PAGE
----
Components of my spring uniform, part 3: blazers


What can I say about blazers that I haven’t said already? They are one of the more perfect articles of clothing in existence, as appropriate with jeans and a tee as they are with items far dressier. I like to wear mine with a button-down or graphic tee and sometimes layered over a thin cashmere hoodie. I’m not typically a huge fan of double-breasted versions—especially if the buttons are loud—but I do like this understated version a lot.

I would totally wear a corduroy blazer in a light color like this right now.

The charcoal hue of this Theory blazer is very nearly perfect.

This is Veronica Beard’s School boy jacket, and it’s not too cheap, but I like the shrunken proportions like the shorter sleeves.

I don’t know what this pattern is called—is it a check?—but I do think it’s a ton of fun. And I surprise myself by liking it, a little.

I am so fond of this funky madras plaid jacket so much that I had to include it even though it’s only left in a few sizes.

This notch collar number comes in several colors and rings in at under $100.

I’m pretty certain I’ve shown you this blazer before (my memory is a disaster) but I love everything about it: the cut, the collar, the pockets, the buttons. So much excellence rarely exists in the same item.

Another design detail I usually don’t go for is a lapel-less look, but this Madewell blazer is really polished.

A white blazer worn just like this, over all black, is one of the best looks going.

Here is a J. Crew stretch linen option that is so nicely understated.

Another shrunken silhouette, this one is an excellently fiery red.

This reminds me of a shrunken Nili Lotan blazer I wanted last fall, but it’s much, much cheaper.

Stripes are kind of a kick, and this one comes in pink too, if you’re feeling poppy.

You could turn a silk blazer black tie-worthy with a perfect pair of black trousers and white silk shirt (or a cami if you’re feeling daring).


Components of my spring uniform, part 2: Chinos


Chinos aren’t having a big fashion moment out there in the world, but they’re always having a big fashion moment with me, and I’m pretty much dying for this super-snappy (yet, alas, splurgy) Nili Lotan pair.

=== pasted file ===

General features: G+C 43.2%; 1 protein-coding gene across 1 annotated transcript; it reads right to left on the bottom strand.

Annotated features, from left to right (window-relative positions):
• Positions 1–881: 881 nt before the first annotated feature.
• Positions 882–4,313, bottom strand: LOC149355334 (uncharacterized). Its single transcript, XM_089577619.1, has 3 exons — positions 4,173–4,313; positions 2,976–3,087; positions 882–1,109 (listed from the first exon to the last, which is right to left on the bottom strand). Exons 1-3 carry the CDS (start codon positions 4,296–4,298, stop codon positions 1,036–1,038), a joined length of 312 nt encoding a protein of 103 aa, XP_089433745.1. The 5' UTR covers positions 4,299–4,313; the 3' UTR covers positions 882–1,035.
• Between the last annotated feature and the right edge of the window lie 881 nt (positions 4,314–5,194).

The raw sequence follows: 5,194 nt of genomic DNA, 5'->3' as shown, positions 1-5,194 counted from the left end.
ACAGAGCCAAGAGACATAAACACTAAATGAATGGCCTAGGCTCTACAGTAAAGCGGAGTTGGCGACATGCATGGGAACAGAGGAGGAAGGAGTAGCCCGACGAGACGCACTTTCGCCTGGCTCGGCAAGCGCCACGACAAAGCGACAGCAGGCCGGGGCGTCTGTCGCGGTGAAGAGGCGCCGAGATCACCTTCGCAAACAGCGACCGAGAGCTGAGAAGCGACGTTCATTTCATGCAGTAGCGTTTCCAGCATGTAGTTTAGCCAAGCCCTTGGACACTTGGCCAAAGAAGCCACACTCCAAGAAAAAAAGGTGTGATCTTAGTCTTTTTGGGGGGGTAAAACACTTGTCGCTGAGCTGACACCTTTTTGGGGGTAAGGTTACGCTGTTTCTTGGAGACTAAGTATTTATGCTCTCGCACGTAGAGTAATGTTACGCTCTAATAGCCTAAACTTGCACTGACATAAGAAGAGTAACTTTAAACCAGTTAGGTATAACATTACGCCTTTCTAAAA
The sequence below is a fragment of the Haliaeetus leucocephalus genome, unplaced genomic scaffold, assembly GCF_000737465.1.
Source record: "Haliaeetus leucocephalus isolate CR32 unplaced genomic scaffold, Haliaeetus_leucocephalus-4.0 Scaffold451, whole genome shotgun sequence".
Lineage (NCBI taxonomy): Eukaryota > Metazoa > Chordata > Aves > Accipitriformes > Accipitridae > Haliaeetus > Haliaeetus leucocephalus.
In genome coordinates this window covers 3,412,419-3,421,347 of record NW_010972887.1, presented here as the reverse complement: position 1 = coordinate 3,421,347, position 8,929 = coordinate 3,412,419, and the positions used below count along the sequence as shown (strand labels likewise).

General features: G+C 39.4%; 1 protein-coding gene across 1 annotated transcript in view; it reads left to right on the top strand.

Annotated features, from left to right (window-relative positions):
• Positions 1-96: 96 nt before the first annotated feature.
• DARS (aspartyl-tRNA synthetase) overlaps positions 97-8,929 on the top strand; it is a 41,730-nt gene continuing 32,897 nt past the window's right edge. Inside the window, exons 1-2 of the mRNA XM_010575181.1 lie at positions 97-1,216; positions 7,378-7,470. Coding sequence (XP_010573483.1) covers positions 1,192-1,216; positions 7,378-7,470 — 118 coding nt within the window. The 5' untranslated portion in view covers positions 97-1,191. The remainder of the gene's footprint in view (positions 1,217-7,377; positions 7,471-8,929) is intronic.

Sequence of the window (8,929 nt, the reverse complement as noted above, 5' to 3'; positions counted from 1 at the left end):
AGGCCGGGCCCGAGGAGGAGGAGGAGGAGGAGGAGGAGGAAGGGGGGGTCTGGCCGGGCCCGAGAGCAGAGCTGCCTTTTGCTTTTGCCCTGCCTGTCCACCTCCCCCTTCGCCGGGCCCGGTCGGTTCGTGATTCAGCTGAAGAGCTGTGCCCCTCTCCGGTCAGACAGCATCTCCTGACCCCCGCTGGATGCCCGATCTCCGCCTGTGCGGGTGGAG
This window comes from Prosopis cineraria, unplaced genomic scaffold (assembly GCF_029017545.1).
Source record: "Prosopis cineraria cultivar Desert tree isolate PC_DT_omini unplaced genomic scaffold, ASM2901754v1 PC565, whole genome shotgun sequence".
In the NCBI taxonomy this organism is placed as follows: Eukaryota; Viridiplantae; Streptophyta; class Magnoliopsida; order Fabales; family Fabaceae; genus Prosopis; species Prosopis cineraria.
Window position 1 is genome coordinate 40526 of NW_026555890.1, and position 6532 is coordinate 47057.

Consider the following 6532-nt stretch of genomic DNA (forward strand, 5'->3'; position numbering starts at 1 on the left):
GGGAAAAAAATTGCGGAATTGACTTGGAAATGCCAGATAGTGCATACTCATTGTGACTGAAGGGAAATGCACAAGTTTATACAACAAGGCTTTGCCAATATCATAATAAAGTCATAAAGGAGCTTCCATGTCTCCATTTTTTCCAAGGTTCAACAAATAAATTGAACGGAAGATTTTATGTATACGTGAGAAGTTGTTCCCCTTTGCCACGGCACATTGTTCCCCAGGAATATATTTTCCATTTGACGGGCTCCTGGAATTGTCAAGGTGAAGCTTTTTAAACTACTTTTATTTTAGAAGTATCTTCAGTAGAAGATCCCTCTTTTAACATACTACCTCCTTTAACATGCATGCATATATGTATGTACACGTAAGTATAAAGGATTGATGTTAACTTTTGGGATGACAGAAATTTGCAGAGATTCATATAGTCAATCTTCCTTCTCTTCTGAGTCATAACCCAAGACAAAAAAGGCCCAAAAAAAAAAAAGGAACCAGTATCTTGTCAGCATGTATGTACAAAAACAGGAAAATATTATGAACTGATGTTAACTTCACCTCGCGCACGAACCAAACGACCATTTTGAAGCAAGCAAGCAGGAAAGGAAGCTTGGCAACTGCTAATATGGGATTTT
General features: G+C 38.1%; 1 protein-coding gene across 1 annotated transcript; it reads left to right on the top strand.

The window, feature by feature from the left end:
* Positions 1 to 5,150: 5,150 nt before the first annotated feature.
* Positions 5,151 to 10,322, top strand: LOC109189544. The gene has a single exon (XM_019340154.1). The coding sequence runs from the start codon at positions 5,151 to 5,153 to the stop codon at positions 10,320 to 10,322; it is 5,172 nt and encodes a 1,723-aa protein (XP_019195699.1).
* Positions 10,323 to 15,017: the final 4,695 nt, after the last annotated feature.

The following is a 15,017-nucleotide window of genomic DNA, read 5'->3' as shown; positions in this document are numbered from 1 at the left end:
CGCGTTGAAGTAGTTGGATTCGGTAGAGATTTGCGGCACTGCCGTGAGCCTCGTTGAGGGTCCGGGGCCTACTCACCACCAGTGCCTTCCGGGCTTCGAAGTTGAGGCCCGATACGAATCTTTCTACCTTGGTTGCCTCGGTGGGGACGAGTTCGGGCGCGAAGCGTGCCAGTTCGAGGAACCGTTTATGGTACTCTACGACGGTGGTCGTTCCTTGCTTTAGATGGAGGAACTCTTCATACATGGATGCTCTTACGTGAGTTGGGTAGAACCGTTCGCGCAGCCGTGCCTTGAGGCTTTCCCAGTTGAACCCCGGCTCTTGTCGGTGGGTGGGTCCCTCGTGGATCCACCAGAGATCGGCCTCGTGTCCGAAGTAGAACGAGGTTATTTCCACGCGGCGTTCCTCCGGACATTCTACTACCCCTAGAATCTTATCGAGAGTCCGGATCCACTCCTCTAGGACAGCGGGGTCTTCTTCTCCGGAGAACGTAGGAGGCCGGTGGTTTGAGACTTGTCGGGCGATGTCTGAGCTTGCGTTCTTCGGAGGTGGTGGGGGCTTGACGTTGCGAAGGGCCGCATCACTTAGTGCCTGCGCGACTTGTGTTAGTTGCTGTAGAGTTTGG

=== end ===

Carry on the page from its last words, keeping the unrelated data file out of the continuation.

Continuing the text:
A lovely, clean-lined army green pair with an unfinished hem, which I know not all of you are fans of, but which I still like.

Usually, I like the slouchiness of chinos (because of course I do) but this Vince pair is curve-hugging in a way I can get behind too.

The leopard-print cuff here is a fun touch.

A higher rise sets this pair from J. Crew apart.

These come in a ton of cool colors, but I’m partial to this faded-out black.

And finally: just a really well-priced pair.


Components of my spring uniform, part 1: Striped button-downs


I love a striped shirt above almost all other garments: they’re crisp, versatile, easy to wear, and even kind of sexy (though I might be in the minority in thinking that). I wear them mostly with jeans, but they’re snappy in an entirely polished way with trousers too. I think this Etoile Isabel Marant number is very nearly perfect—nice and slouchy, with a winning combination of hues. Here is something strikingly similar but cheaper.

Everlane’s silk shirt with micro-stripes is really luxe, but doesn’t come with a fancy price.

I just think the colors on this iteration of Madewell’s popular Central shirt are adorable.

The covered buttons on this breezy linen shirt are a nice touch.

I like the slightly shrunken boy cut here.

Zoom in and check out the white stripes on this Vince shirt; they’ve got a cool textured thing going on.

The tonal stripes here are so appealingly barely-there.

A very sweet, summery option.

I am always a sucker for a good rainbow stripe, and this one, from Xirena, is quite excellent. I don’t know why the colors all make sense together, but somehow they do.

And finally: I am in love with the lightning bolt embroidery on this shirt from the stripe mavens at Kule.



Kim France

I was born in Houston, Texas in 1964 and have lived in New York City since 1988. I had a long career in magazines, working at Sassy, Elle, New York, and Spin, and in 2000, I founded Lucky magazine, which I edited for ten years.

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